July 20, 2017
By Hasan James
Over the last few months, Gospel Music has been at the forefront, whether good, bad or indifferent. Right at the top of the year, revered gospel artist, Kim Burrell, was under high scrutiny due to her fire and brimstone preaching about homosexuality. Her starch preaching led to her being cancelled from performing on the Ellen Degeneres show with multi Grammy® award winning artist and producer, Pharrell Williams. Burrell was also set to be honored by music publishing powerhouse, BMI, for their 17th Annual BMI Trailblazer of Gospel ceremony, alongside Marvin Sapp. Needless to say, Sapp was the only honoree. There was even some Oscar buzz for the Pharrell/Burrell performed song, “Victory” from the critically acclaimed movie, “Hidden Figures.”
Although Gospel music took a bit of a hit at the start of the year, Summer 17, has proven that Gospel is a genre that everybody wants a piece of. The Clark Sisters is probably one of the most successful and respected Gospel acts of all time. The likes of Beyoncé, Missy Elliott and Xscape, all name the Clark Sisters as heavy influences. Still and all, it was a bit of a surprise when rapper and almost Billionaire, Jay Z, sampled a B side song entitled “Ha-ya” from the quintet’s “Is My Living In Vain” for his song “Family Feud” from his already platinum album, 4:44. It’s so funny because social media was on fire, as mostly Christians and Gospel Music lovers were up in arms about somebody like Jay Z singing over a sacred gospel beat, when in fact, I have been practically begging Gospel artists to begin sampling other gospel artists music, in an effort to build up the genre and keep it relevant. So yeah, the Jay Z record is hot and The Clark Sisters have every right to be happy, especially Twinkie, seeing as that she wrote the song and will receive some hefty publishing checks as a result. Have we forgotten that this same Gospel Music community ostracized Mattie Moss Clark and The Clark Sisters for singing at the Grammys in the 1980’s?
Another multi-platinum Hip Hop artist by the name of Calvin Broadus, better known as Snoop Dogg, is also making headlines for not only making a gospel song, but an entire Gospel album! Now some may wonder, how can a former gang member and someone who once proclaimed a “187 on an undercover cop,” also proclaim the message of Jesus? Philippians 2:10 states “That at the name of Jesus every knee shall bow and every tongue should confess that Jesus is Lord.” Who are we to judge who should confess that Jesus is Lord? Not to mention, every song that I’ve heard on Snoop’s social media is hot and proclaims the message of Jesus with clarity and precision. As of today, Snoop has 18.3 million Instagram followers. Can you imagine if just one third of his followers bought his album and was introduced to Jesus because of Snoop? God can use anybody..he used a jackass in the scriptures for crying out loud (2 Peter 2:16)!
Snoop Dogg is excited about his upcoming Gospel album slated for September. The music sounds pretty dope!
Essentially, we are in a day and time where Hip Hop runs the world and now that we have artists like DJ Khaled who used Marvin Sapp’s “Never Would Have Made It” and even the music video for Jay Z’s album title track 4:44 begins with a young Miles Caton singing the Nina Simone classic “Feeling Good”. Miles, who is the son of producer David Caton and one of the east coast’s most treasured gospel voices, Timiney Figueroa, is a chip off the old block, with his seamless vocal ability that is sure to take the world by storm.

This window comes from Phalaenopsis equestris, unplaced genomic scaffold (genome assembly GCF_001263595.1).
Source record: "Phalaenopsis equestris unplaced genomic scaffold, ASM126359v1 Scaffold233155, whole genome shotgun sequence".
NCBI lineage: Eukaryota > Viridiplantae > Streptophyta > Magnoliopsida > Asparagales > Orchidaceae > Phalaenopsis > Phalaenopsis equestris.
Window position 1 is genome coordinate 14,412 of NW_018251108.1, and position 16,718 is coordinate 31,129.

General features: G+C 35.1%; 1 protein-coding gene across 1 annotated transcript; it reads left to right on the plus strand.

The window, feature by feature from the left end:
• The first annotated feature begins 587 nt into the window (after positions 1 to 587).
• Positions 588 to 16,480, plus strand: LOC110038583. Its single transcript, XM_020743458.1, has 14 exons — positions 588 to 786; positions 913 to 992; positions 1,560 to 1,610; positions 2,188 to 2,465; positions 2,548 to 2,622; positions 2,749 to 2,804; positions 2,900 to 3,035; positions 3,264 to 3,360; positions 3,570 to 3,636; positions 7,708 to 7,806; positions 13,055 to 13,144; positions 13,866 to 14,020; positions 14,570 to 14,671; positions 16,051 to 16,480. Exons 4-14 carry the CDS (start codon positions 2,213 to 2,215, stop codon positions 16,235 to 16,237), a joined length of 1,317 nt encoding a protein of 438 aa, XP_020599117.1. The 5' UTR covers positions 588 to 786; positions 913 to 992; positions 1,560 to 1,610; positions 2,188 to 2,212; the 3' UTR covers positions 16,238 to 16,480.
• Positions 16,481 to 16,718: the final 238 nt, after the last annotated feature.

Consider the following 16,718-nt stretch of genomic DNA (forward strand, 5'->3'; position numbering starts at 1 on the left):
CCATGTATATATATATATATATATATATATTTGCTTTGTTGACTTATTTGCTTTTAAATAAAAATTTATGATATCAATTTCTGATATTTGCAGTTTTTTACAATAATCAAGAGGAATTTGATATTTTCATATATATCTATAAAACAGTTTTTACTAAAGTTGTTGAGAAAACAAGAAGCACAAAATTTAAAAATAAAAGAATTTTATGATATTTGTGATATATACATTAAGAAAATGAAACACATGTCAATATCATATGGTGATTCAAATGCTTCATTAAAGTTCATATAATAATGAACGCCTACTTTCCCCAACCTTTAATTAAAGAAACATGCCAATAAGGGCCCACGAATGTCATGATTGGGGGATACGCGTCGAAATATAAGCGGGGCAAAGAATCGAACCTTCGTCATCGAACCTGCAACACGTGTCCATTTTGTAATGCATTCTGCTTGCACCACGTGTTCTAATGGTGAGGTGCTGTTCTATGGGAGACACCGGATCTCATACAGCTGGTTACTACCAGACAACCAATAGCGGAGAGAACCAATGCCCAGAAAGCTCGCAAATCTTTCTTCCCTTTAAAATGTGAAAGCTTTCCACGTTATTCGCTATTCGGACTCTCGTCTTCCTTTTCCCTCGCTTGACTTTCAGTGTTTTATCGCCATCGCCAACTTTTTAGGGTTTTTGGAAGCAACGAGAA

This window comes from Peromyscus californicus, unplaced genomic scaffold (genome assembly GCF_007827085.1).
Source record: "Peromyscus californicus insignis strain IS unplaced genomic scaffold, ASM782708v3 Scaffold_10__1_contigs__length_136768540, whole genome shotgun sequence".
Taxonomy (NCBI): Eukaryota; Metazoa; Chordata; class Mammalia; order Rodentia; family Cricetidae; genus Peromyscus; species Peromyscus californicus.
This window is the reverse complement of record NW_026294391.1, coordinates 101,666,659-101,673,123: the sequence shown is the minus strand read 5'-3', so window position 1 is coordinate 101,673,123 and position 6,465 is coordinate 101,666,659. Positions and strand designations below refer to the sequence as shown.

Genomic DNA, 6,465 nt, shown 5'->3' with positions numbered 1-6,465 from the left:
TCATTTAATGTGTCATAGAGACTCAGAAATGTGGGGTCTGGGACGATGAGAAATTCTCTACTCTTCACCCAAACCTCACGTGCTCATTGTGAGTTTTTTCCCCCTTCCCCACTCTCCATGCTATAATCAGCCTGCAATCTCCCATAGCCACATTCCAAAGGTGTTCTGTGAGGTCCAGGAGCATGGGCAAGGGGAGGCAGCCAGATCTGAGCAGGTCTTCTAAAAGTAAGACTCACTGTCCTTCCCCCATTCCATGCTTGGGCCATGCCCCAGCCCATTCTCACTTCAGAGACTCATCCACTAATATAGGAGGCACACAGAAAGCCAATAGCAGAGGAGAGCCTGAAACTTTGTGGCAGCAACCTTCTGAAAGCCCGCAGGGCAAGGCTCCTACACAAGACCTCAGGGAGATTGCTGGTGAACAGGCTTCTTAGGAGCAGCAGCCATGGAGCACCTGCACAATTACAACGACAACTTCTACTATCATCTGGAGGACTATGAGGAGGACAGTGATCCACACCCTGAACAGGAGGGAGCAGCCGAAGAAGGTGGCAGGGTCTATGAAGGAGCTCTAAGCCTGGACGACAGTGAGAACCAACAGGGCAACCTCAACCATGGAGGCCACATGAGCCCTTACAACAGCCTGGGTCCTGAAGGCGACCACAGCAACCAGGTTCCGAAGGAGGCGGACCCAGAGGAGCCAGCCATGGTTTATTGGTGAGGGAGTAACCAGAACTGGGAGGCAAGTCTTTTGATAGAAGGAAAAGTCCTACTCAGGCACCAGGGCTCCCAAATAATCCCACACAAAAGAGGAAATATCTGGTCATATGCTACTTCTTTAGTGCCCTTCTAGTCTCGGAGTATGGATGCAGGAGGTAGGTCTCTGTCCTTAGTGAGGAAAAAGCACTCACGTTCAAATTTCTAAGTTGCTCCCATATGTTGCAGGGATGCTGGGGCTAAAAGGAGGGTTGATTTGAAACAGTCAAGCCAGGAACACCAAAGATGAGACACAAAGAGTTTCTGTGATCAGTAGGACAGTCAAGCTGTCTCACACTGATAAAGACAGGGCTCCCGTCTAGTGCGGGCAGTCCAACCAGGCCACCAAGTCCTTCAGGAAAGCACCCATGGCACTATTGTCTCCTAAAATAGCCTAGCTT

Check out Miles Caton in the Jay Z’s latest music video for the song 4:44
The ugly truth is that although we claim to love and support Gospel music, we really don’t. The moment someone does something different like what Kierra did with “Reppin My God” or what Erica Campbell did with “I Luh God”, we shun them and say it’s not Gospel. How soon we forget that when “Precious Lord, Take My Hand” was written by Thomas Dorsey, that was also shunned b the church a not being God’s music. And let’s not even talk about “Oh Happy Day”…that song was considered blasphemous in 1969, until of course everyone had no choice but to embrace it. Now, no gospel artist in the world can go overseas without singing the Edwin Hawkins classic.
Ironically, gospel fans were recently up in arms when Lecrae accepted his BET Award for Best Gospel/ Inspirational artist when he said: “Everybody in that category is a true Gospel artist, I’m just a rap artist they let in to inspire people and I’m honored to do that.” Clearly his words were totally taken out of context, as I’m sure he meant that next to artists like Tamela Mann, Kirk Franklin and CeCe Winans, he’s a rapper, not a gospel artist. Furthermore, why are we so quick to claim Lecrae as a gospel artist anyway when we don’t play his music on any of our gospel radio stations, buy his music or attend his concert tours?
This is not a missive to be dismissive of the Gospel Music fan, but more of a wake up call to the gospel music enthusiast to remind you that if you really love the genre like you say you do, support it by streaming, buying, attending the concerts and promoting fellow artists. To the gospel artist, be more innovative, creative, bold, transparent and most of all, nice! Instead of competing, let’s collaborate more and move the culture like other genres do. But if you have a problem with Hip Hop artists embracing the gospel, you need to ask yourself, are we doing what we’re supposed to be doing?
I have one question, Where are the Gospel Gatekeepers now?